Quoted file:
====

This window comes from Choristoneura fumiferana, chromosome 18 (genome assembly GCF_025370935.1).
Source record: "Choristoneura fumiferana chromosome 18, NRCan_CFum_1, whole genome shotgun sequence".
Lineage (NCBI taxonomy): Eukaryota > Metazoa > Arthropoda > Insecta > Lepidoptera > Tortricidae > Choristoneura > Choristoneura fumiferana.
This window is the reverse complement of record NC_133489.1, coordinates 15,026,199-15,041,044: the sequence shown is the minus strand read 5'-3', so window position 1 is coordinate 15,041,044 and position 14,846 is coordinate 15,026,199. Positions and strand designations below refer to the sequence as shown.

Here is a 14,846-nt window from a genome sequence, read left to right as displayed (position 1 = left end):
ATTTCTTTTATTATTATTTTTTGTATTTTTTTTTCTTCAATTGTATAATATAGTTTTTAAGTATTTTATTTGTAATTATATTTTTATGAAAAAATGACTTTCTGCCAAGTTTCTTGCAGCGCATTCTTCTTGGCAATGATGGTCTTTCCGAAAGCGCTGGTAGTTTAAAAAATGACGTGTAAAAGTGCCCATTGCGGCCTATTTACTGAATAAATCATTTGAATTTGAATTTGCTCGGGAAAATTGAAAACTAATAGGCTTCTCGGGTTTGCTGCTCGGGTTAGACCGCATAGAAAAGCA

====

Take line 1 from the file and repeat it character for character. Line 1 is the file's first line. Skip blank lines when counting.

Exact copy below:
This window comes from Choristoneura fumiferana, chromosome 18 (genome assembly GCF_025370935.1).